Abstract Not Available – First paragraph follows: In the imperial valley it has been a common practice for growers to apply high rates of nitrogen in the form of calcium nitrate, in an attempt to increase the growth rate of head lettuce during cold weather and to improve external head color.
Climate effects on grapefruit and lemons
by E. M. Nauer, J. H. Goodale, L. L. Summers, Walter Reuther
| Full text HTML  | PDF  
Abstract Not Available – First paragraph follows: Two previous articles in California Agriculture (November 1972 and April 1974) have repofled some climate effects on oranges and mandarins. This third and final report covers data obtained on Frost Marsh nucellar and Redblush nucellar grapefruit harvested over a period of five crop seasons beginning with 1967-68. Eureka and Lisbon lemons were harvested over four seasons beginning with 1968-69.
Abstract Not Available – First paragraph follows: Two previous articles in California Agriculture (November 1972 and April 1974) have repofled some climate effects on oranges and mandarins. This third and final report covers data obtained on Frost Marsh nucellar and Redblush nucellar grapefruit harvested over a period of five crop seasons beginning with 1967-68. Eureka and Lisbon lemons were harvested over four seasons beginning with 1968-69.
Bud failure in almonds: Variability of bud failure in Nonpareil almonds
by D. E. Kester, Rachid Hellali, R. N. Asay
| Full text HTML  | PDF  
Noninfectious bud failure (BF) affects certain almond varieties and has become increasingly widespread in recent years.Symptoms are produced by failure of vegetative buds (particularly on middle and terminal portions of shoots) to grow in the spring. This is followed by vigorous wide-angled growth from surviving buds. In some trees, particularly when other symptoms are severe, bands of roughened bark appear on some branches. As this pattern of bud failure develops, BF trees develop wild, disoriented growth patterns and hence the disorder is frequently called “crazytop.”Early work on the BF problem developed the concept of increased BF incidence with successive vegetatively propagated generations. At that time BF was attributed to a ienetic disorder with unstable characteristics. Since then, observations suggest that mvironmental conditions affect the stability m d expression of BF. Vegetative propagations done on the premise that plants propagated from a common parent remain the same, but this premise is not fulfilled in the 3F disorder. In other cases where variations lave occurred after vegetative propagation, the problem has most often been attributable :o environmental influences, virus infections or mutations. However, variability of noninfectious BF cannot, at present, be directly accounted for by any one of these factors. This series of articles adds further information on he nature of BF and discusses selection for reedom from BF within the Nonpareil variety. It documents the impact of environment on BF potential and expression and provides lata on yield reduction due to BF. Finally, it iutlines a system of management decisions or orchardists faced with almond trees afected with BF.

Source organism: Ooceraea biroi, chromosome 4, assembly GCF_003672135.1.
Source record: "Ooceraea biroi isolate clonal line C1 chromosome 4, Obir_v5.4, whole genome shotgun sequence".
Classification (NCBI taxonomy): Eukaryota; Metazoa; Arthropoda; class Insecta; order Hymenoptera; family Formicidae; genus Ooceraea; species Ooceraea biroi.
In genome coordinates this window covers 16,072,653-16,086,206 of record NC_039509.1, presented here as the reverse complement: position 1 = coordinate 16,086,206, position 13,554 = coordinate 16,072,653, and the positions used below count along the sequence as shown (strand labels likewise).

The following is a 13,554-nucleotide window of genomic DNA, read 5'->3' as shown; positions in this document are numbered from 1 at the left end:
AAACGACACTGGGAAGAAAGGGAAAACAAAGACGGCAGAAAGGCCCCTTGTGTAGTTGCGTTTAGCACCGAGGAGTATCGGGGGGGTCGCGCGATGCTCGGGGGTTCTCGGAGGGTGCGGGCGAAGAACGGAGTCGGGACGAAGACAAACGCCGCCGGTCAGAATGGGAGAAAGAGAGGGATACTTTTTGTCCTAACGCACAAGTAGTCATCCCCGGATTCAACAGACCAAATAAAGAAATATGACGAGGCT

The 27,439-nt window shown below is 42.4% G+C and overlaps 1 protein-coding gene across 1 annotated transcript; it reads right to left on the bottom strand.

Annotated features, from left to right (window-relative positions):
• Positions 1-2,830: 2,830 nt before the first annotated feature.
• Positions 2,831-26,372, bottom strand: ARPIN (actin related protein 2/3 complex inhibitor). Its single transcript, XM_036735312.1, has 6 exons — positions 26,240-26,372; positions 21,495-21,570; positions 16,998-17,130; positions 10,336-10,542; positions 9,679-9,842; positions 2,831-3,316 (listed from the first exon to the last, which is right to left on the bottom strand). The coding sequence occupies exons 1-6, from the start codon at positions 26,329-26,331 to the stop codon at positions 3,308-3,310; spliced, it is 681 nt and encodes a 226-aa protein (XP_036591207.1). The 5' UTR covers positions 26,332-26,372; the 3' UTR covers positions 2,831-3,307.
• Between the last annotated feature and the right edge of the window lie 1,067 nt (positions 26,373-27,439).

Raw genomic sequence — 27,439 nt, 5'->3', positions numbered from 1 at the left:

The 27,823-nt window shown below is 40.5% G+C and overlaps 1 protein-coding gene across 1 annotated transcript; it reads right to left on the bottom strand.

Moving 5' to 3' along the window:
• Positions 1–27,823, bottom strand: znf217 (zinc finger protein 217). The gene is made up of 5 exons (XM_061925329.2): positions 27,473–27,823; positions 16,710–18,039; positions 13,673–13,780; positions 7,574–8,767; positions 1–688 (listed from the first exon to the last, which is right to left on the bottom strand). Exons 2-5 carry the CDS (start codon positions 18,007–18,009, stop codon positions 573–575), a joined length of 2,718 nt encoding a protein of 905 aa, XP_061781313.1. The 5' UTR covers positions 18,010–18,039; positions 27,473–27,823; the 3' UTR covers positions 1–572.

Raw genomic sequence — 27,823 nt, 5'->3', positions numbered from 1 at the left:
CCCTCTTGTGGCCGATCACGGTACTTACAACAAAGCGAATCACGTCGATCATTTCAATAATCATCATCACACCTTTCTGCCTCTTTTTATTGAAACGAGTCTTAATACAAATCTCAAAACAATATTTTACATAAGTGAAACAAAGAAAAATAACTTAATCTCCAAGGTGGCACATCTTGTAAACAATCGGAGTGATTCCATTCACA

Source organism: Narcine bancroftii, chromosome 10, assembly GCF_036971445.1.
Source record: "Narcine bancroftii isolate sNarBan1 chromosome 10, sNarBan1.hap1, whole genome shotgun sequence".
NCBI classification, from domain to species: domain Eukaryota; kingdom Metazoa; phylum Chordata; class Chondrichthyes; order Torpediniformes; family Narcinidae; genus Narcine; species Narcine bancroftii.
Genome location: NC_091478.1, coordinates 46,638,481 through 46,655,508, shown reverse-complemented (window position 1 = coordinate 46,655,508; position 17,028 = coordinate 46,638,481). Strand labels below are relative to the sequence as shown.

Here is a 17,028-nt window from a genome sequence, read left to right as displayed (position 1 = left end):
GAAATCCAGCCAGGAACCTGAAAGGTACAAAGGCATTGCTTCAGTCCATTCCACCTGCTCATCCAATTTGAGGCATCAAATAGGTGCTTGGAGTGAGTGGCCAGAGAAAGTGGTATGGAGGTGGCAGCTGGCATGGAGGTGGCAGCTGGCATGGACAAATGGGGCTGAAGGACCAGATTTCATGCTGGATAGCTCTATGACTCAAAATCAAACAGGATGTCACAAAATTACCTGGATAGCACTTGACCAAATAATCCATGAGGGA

Selection for freedom from bud failure
by D. E. Kester, R. N. Asay